Lead Research Organisation: University College London
Department Name: Biochemical Engineering


The chemical and pharmaceutical industries are currently reliant on petrochemical derived intermediates for the synthesis of a wide range of valuable chemicals, materials and medicines. Decreasing petrochemical reserves, and concerns over increasing cost and greenhouse gas emissions, are now driving the search for renewable and environmentally friendly sources of these critically needed compounds.

This project aims to establish a range of new manufacturing technologies for efficient conversion of biomass in agricultural waste streams into sustainable sources of these valuable chemical intermediates. The UK Committee on Climate Change (2018) has highlighted the importance of the efficient use of agricultural biomass in tackling climate change. The work undertaken in this project will contribute to this effort and help the UK government achieve its stated target of 'net-zero emissions' by 2050.

The new approaches will be exemplified using UK-sourced Sugar Beet Pulp (SBP) a renewable resource in which the UK is self-sufficient. Over 8 million tonnes of sugar beet is grown annually in the UK on over 3500 farms concentrated in East Anglia and the East Midlands. After harvest, the beet is transported to a small number of advanced biorefineries to extract the main product; the sucrose we find in table sugar. SBP is the lignocellulosic material left after sucrose extraction. Currently it is dried (requiring energy input) and then sold as a low-value animal feed.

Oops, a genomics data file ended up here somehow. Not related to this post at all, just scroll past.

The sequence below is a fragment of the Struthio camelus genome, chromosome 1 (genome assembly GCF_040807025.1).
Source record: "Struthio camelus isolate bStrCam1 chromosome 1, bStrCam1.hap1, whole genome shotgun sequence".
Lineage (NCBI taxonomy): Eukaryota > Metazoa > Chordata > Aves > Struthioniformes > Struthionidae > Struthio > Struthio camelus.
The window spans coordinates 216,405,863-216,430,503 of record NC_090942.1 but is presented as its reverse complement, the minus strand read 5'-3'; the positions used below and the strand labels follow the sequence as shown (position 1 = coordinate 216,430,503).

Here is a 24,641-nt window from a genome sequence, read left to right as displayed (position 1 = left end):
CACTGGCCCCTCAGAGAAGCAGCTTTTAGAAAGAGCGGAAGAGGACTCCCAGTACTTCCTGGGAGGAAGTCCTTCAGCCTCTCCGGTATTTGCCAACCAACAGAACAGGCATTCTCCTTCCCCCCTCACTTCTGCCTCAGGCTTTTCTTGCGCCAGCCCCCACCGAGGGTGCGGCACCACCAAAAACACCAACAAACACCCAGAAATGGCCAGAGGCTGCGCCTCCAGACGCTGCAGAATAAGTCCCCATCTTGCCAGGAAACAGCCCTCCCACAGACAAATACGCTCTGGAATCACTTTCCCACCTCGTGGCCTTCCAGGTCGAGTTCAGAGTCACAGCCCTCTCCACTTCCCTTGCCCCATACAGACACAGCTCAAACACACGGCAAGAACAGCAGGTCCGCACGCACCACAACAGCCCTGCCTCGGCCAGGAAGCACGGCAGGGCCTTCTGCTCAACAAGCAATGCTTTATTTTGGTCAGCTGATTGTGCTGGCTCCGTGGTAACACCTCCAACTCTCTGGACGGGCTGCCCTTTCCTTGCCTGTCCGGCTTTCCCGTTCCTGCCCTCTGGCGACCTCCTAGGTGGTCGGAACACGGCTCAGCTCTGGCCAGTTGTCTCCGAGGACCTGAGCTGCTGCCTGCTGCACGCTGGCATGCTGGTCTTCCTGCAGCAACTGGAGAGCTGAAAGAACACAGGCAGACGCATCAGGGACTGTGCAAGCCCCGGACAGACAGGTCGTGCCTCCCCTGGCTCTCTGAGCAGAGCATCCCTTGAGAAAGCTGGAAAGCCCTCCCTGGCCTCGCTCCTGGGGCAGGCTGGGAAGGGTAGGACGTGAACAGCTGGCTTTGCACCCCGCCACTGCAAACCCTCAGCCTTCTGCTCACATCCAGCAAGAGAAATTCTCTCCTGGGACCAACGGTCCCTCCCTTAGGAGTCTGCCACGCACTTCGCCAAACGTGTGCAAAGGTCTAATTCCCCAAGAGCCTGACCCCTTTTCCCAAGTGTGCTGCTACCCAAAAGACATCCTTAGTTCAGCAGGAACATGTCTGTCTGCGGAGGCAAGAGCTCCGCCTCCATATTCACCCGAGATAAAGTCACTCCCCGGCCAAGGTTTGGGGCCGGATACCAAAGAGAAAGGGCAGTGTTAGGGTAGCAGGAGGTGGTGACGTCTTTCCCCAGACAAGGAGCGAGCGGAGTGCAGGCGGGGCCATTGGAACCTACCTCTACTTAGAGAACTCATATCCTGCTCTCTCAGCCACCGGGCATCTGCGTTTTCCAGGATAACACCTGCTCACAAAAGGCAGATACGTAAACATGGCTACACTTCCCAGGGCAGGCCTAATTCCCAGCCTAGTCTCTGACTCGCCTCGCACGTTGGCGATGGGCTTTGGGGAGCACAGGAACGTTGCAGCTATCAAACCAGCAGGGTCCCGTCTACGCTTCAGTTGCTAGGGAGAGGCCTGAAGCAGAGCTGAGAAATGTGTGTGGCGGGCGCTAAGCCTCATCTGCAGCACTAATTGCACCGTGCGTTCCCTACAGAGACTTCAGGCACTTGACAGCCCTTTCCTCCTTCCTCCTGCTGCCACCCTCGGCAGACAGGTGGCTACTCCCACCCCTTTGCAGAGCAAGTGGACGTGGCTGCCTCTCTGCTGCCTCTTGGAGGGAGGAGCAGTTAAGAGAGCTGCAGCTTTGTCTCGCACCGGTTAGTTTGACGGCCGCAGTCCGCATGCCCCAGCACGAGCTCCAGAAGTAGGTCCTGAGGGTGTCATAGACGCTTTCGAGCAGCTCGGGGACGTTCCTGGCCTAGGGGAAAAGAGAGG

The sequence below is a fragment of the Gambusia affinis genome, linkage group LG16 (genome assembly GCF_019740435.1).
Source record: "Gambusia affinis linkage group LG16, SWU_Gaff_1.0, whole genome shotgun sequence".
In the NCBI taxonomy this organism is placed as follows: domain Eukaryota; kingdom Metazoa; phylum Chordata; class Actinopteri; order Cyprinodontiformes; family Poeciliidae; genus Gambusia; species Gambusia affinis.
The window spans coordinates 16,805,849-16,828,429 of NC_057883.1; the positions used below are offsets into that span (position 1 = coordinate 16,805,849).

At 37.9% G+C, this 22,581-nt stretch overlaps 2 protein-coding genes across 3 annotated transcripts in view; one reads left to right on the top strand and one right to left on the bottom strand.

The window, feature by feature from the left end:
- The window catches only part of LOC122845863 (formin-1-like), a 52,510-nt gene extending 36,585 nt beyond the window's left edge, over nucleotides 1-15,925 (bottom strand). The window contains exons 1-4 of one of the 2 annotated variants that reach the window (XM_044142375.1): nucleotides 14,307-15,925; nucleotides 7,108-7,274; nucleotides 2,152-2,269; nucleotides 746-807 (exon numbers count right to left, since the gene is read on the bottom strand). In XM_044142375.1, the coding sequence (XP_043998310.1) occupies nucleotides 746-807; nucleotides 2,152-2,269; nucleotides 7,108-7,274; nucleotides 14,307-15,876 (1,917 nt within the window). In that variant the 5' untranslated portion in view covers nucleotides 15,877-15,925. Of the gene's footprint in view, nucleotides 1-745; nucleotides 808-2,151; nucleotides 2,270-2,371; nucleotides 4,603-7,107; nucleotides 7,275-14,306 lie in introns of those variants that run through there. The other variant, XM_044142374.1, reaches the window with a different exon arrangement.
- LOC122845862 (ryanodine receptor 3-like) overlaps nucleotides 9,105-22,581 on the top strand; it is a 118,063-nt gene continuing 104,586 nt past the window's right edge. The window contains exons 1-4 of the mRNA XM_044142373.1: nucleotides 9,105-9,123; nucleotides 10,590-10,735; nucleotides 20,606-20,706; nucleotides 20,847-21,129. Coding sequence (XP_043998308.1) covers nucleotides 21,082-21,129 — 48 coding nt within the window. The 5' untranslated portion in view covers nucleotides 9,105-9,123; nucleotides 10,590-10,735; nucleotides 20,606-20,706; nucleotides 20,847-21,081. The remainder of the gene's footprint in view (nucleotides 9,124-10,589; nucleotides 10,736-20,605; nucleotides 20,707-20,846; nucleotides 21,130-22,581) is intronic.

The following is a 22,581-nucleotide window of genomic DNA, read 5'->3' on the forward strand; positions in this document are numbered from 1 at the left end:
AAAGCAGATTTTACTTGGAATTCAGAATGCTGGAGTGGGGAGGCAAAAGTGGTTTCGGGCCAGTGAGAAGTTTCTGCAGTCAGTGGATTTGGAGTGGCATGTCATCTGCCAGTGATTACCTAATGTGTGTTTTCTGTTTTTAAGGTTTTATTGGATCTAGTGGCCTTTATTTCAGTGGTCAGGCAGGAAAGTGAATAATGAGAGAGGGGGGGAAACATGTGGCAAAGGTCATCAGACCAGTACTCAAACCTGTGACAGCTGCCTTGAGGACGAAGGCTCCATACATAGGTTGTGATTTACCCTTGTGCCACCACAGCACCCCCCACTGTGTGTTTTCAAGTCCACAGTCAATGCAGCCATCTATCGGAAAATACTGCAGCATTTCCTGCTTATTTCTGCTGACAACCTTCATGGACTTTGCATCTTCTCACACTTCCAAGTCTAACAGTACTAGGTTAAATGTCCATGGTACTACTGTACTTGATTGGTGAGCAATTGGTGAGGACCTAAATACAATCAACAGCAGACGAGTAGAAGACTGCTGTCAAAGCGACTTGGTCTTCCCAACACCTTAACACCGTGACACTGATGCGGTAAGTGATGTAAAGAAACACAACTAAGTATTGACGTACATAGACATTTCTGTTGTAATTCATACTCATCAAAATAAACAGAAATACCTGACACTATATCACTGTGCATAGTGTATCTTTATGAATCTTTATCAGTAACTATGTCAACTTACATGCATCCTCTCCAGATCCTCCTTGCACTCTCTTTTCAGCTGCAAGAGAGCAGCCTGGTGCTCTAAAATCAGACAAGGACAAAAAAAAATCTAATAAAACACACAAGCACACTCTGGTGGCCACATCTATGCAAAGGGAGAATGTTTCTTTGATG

SBP is primarily composed of two, naturally occurring, biological polymers; cellulose and pectin. Efficient utilisation of this biomass waste stream demands that applications are found for both of these. This work will establish the use of the cellulose nanofibres for making antimicrobial coatings and 3D-printed scaffolds (in which cells can be cultured for tissue engineering and regenerative medicine applications). The pectin will be broken down into its two main components: L-arabinose and D-galacturonic acid. The L-arabinose can be used directly as a low-calorie sweetener to combat the growing problem of obesity. The D-galacturonic acid will be modified in order to allow formation of biodegradable polymers which have a wide range of applications. This new ability to convert SBP into a range of useful food, chemical and healthcare products is expected to bring significant social, economic and environmental benefits.

In conducting this research we will adopt a holistic approach to the design of integrated biorefineries in which these new technologies will be implemented. Computer-based modelling tools will be used to assess the efficiency of raw material, water and energy utilisation. Techno-Economic Analysis (TEA) and Life Cycle Analysis (LCA) approaches will be employed to identify the most cost-effective and environmentally benign product and process combinations for potential commercialisation. The results will be widely disseminated to facilitate public engagement with the research and ethical evaluation. In this way the work will support the UK in its transition to a low-carbon, bio-based circular economy.


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